Saturday, October 20, 2007

How to get character encoding right in Smarty

Smarty is a great tool, but like its underlying PHP, has no native understanding of internationalization. One aspect of it that's easy to get wrong is character output encoding. Fortunately it's also fairly easy to get right.

HTTP useragents send a header with their requests named "Accept-Charset". This header has a really stupid format, the parsing of which I'll address another time. For now, let's start from the point where you know what encoding the client prefers. Let's say it's something really weird like BIG-5. All your Chinese Smarty templates have text stored in UTF-8 because you're a good programmer. How do you get those lovely UTF-8 templates mangled into something this silly UA likes?

First, if you're even reading this post, you're probably aware of PHP's mbstring library. This library offers a lovely function called mb_convert_encoding. The basic idea is to attach an output filter to Smarty that runs the template output through mb_convert_encoding. Here's how this looks:

* This sets an internal property in the PHP instance. Of course, this should be set to whatever the UA wants, within reason.

mb_http_output( "BIG-5" );

function convertEncoding( $templateOutput, &$smarty )
return mb_convert_encoding( $templateOutput, mb_http_output() );

$smarty->register_outputfilter( "convertEncoding");

* You must send headers so the browser knows that you gave it what it wanted
header( "Content-Type: text/html; charset=".mb_http_output());

Now, when you call display() or fetch() on that Smarty instance, all its output will be converted to the current value of mb_http_output() - even if the file was already cached!

This approach guarantees a few nice things:
  • It does not depend on output buffering
  • It is insulated from changes in php.ini
  • Only templates have their encoding converted
  • The encoding can be converted on a per-request basis
So go get this right, and stop sending everybody ISO-8859-1.


Trasher said...

Nice article. But I can't see the advantage. Converting from ISO-8859-1 to UTF-8 the way you do, just changes the data format, but doesn't expand the available characters. For example, escaping dynamic content for HTML like {$content|escape:'HTML'} will still not be UTF-8 compliant. Actually, smarty will in this case not display anything, if $content contains UTF-8 chars.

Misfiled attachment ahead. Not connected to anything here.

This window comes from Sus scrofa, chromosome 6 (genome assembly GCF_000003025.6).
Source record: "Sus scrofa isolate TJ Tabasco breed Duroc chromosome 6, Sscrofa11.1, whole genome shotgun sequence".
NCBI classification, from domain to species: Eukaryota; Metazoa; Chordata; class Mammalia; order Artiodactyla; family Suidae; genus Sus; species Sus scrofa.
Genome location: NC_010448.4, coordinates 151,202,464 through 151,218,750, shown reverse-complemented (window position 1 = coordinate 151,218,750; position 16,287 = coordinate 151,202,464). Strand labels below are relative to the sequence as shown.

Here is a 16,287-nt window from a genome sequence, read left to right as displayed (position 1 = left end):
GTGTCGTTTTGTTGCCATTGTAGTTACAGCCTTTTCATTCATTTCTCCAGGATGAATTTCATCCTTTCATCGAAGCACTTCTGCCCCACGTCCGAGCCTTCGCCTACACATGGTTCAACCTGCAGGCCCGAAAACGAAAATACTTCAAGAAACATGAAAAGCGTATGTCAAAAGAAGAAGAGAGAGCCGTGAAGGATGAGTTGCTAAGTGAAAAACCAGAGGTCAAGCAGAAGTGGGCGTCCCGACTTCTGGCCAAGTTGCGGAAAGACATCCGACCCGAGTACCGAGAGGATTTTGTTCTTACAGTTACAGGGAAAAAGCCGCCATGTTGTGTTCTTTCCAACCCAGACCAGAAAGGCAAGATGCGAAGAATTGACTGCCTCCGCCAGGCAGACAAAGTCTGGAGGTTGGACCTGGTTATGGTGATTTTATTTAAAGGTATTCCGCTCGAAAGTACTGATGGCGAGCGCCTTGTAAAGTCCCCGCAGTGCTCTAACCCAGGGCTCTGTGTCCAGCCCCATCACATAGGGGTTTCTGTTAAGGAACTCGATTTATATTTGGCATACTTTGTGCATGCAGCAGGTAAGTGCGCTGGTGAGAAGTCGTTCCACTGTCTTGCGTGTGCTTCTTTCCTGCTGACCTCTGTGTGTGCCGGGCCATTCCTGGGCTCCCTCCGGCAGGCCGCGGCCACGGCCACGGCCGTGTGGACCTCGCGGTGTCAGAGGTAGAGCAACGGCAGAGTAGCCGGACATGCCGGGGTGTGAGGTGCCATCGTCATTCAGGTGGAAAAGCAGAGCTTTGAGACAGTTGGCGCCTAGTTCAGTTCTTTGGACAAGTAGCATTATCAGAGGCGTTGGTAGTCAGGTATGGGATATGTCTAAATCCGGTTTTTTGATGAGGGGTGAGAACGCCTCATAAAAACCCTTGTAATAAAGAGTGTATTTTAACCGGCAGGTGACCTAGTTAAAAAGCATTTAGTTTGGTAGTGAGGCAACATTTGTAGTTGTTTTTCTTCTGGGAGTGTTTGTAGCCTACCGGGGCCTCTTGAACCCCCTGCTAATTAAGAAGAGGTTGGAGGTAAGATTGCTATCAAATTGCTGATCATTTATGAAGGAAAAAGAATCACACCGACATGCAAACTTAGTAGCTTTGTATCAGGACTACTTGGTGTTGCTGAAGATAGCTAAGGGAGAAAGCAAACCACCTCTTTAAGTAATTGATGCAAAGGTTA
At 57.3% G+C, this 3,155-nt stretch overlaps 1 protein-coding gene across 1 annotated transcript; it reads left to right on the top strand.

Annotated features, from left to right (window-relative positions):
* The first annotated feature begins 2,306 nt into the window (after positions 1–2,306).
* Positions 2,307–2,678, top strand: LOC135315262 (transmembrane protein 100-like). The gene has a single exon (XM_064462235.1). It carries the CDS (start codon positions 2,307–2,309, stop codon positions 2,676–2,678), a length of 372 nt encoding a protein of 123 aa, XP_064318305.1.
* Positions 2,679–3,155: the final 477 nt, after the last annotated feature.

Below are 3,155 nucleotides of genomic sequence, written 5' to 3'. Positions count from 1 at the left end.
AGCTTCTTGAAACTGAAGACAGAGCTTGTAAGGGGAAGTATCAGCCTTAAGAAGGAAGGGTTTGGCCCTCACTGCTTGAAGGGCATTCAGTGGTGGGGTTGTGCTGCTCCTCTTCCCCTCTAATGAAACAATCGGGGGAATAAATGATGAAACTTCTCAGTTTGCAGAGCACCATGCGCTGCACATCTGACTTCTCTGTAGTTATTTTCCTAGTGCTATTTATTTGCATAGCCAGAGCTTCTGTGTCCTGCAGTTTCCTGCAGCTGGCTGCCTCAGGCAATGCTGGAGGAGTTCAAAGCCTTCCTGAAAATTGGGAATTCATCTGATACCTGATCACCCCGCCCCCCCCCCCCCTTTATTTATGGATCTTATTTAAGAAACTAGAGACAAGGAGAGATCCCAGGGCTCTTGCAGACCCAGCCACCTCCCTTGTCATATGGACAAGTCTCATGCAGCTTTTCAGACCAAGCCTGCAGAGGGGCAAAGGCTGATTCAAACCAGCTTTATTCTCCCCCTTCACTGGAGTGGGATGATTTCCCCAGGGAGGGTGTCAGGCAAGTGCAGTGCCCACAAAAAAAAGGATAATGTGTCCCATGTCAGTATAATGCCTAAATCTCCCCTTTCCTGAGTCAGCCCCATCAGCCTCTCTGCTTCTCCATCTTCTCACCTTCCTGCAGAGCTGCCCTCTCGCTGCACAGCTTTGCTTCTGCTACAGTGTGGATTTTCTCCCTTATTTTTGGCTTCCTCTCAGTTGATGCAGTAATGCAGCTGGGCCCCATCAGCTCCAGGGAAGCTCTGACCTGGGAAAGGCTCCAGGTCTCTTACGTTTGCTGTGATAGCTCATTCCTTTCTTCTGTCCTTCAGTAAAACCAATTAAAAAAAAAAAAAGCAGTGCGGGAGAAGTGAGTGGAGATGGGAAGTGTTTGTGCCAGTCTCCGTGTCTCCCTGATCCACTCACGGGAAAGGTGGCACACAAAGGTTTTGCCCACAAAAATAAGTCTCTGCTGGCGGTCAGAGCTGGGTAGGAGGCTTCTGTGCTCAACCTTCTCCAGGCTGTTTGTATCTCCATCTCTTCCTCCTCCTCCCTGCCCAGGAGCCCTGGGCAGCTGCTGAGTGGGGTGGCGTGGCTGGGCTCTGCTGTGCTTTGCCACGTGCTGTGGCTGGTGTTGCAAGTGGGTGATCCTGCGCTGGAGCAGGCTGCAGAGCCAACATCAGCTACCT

Going a bit further, converting a page to UTF-8 using your method results in HTML forms to be submitted with UTF-8 encoding. The server-side script will likely not be able to handle that, or at least Smarty will not be able to display it properly, because of the escape:'html' problem described above.

In fact, supporting UTF-8 is much more than just converting the template output. You should add a bold WARNING to your article and tell about these disadvantages before they mess up their sites with lots of subtile errors.

jonathan said...

Thanks for the feedback. I'm making some really key assumptions here that I didn't explain fully - it was 3 years ago, I was a newbie. :)

1. I'm assuming that all your templates are encoded in UTF-8.
2. I'm assuming all your database fields are collated in UTF-8.
3. I'm assuming you're taking all the POSTed form data and converting it to UTF-8 before storing it in the database.
4. I'm assuming all your localized string files - whatever mechanism you're using - are encoded in UTF-8.
5. I'm assuming you're not using Smarty's built-in escaping mechanism since as you pointed out, it doesn't support UTF-8.

The only - and very smallish - problem addressed here is how to get all this lovely UTF-8 data served to a client that doesn't understand it, say it only understands ISO-8859-1. Well you can give it that, and not give it a bunch of characters it doesn't understand, by having them removed in the encoding conversion.